Fasten your seatbelts – gravity is about to get bumpy. Of course, if you're flying in the vicinity of a black hole, a bit of extra bumpiness is the least of your worries. But it's still surprising. The accepted wisdom among gravitational researchers has been that spacetime cannot become turbulent. New research from Perimeter, though, shows that the accepted wisdom might be wrong.

The researchers followed this line of thought: Gravity, it's thought, can behave as a fluid. One of the characteristic behaviours of fluids is turbulence – that is, under certain conditions, they don't move smoothly, but eddy and swirl. Can gravity do that too?

Perimeter Faculty member Luis Lehner explains why it might make sense to treat gravity as a fluid. "There's a conjecture in physics – the holographic conjecture – which says gravity can be described as a field theory," he says. "And we also know that at high energies, field theories can be described with the mathematical tools we use to describe fluids. So it's a two-step dance: gravity equals field theory, and field theory equals fluids, so gravity equals fields equals fluids. That's called the gravity/fluids duality."

The gravity/fluids duality is not new work – it's been developing over the past six years. But hidden at the heart of it is a tension. If gravity can be treated as a fluid, then what about turbulence?

"For many years, the folklore among physicists was that gravity could not be turbulent," notes Lehner. The belief was that gravity is described by a set of equations that are sufficiently different from fluid dynamics equations, such that there would not be turbulence under any circumstances.

Lehner highlights the emerging paradox: "Either there was a problem with the duality and gravity really can't be fully captured by a fluid description, or there was a new phenomenon in gravity and turbulent gravity really can exist." A team of researchers – Lehner, Huan Yang (Perimeter and the Institute for Quantum Computing), and Aaron Zimmerman (Canadian Institute for Theoretical Astrophysics) – set out to find out which.

They had hints about what directions to go. Previous simulations at Perimeter, and independent work out of MIT, had hinted that there could be turbulence around the non-realistic case of black holes confined in anti-de Sitter space. "There might be turbulence if you confine gravity in a box, essentially," says Lehner. "The deeper question is whether this can happen in a realistic situation."

The team decided to study fast-spinning black holes, because a fluid-dynamics description of such holes hints that the spacetime around them is less viscous than the spacetime around other kinds of black holes. Low viscosity increases the chance of turbulence – think of the way water is more swirly than molasses.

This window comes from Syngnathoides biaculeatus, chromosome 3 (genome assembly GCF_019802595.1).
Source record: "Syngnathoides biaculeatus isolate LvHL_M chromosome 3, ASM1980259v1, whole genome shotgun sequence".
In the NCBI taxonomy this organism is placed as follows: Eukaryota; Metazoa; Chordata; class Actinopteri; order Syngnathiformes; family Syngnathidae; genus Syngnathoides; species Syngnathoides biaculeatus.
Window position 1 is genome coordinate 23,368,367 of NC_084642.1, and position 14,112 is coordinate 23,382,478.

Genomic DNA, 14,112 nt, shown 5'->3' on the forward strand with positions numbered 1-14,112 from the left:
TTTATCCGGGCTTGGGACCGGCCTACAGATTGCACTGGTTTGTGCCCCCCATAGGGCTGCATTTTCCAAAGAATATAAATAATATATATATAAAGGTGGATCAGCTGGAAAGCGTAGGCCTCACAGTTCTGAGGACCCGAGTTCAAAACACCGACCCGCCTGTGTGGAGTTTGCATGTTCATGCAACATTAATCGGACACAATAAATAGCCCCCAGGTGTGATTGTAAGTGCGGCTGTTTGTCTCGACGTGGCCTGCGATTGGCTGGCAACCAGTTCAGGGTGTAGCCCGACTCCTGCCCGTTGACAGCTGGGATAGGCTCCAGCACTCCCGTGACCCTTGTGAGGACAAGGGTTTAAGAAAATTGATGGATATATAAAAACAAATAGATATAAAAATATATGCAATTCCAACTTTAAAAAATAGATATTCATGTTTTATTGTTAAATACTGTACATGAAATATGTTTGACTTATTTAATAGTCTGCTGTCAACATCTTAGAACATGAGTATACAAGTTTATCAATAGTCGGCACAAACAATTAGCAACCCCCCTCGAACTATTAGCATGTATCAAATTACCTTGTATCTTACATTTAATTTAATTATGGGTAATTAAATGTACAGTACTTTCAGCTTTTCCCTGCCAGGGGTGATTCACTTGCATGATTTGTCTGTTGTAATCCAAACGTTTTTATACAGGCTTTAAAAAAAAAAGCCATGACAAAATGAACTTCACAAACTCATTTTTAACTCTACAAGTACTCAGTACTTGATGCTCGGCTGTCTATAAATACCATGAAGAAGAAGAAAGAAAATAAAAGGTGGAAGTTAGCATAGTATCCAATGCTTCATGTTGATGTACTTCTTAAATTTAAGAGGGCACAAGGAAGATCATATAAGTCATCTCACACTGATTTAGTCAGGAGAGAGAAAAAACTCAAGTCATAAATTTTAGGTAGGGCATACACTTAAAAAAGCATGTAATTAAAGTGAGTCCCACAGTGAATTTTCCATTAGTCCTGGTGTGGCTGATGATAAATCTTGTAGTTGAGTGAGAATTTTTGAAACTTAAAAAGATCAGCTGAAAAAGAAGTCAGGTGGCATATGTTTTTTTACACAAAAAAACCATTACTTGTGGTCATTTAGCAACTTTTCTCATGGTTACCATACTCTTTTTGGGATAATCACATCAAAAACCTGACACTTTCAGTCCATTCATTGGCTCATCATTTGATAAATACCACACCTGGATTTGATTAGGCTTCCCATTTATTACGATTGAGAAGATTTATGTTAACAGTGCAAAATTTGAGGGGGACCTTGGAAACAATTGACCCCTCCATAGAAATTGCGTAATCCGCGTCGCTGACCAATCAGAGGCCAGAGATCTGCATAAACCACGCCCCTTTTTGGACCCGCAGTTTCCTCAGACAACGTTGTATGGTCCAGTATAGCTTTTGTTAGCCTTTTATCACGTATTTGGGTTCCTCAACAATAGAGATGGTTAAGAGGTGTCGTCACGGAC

The team also decided to study non-linear perturbations of the black holes. Gravitational systems are rarely analyzed at this level of detail, as the equations are fiendishly complex. But, knowing that turbulence is fundamentally non-linear, the team decided a non-linear perturbation analysis was exactly what was called for.

They were stunned when their analysis showed that spacetime did become turbulent.

"I was quite surprised," says Yang, who has been studying general relativity (GR) – Einstein's theory of gravity – since his PhD. "I never believed in turbulent behaviour in GR, and for good reason. No one had ever seen it in numerical simulations, even of dramatic things like binary black holes."

"Over the past few years, we have gone from a serious doubt about whether gravity can ever go turbulent, to pretty high confidence that it can," says Lehner.

How did this behaviour hide until now? "It was hidden because the analysis needed to see it has to go to non-linear orders," says Yang. "People didn't have enough motivation to do a non-linear study. But, this time, we knew what we were looking for. It gave us the motivation to do a more in-depth study. We had a target and we hit it."

This is theoretical work, but it might not stay that way. There are next-generation detectors about to come online which might soon be able to detect gravitational waves – ripples in the gravitational "fluid" that result from big events like the collision of two black holes. If gravitation can be turbulent, then those ripples might be a bit different than previous models suggest. Knowing about these differences may make gravitational waves easier to spot. And, of course, actually detecting these differences would be direct evidence of gravitational turbulence.

"There are potential observational consequences of this discovery," says Lehner. "LIGO or LISA or some future gravitational wave experiment may be able to detect them."

But one of the most exciting consequences of this research relates not to gravity, but to ordinary, Earth-bound turbulence. From hurricanes to cream stirred into coffee, from the bumblebee's impossible flight to the vortices shearing off the end of airplane wings, turbulence is all around us. Yet we don't fully understand it. It's considered one of the greatest unsolved problems in classical physics.

This research strengthens the idea that gravity can be treated as a fluid – which also means that fluids can be treated gravitationally.

"We've been stuck for over 500 years on achieving a full understanding of turbulence," says Lehner. "This gravity/fluid correspondence tells us that there is a way to use gravitational tools and gravitational intuition to take a fresh look at turbulence. We may end up as stuck as we are in our standard approach, or we may end up shedding completely new light that helps the field go forward. It's very exciting."

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**More information:** Read the original paper on arXiv: arxiv.org/abs/1402.4859

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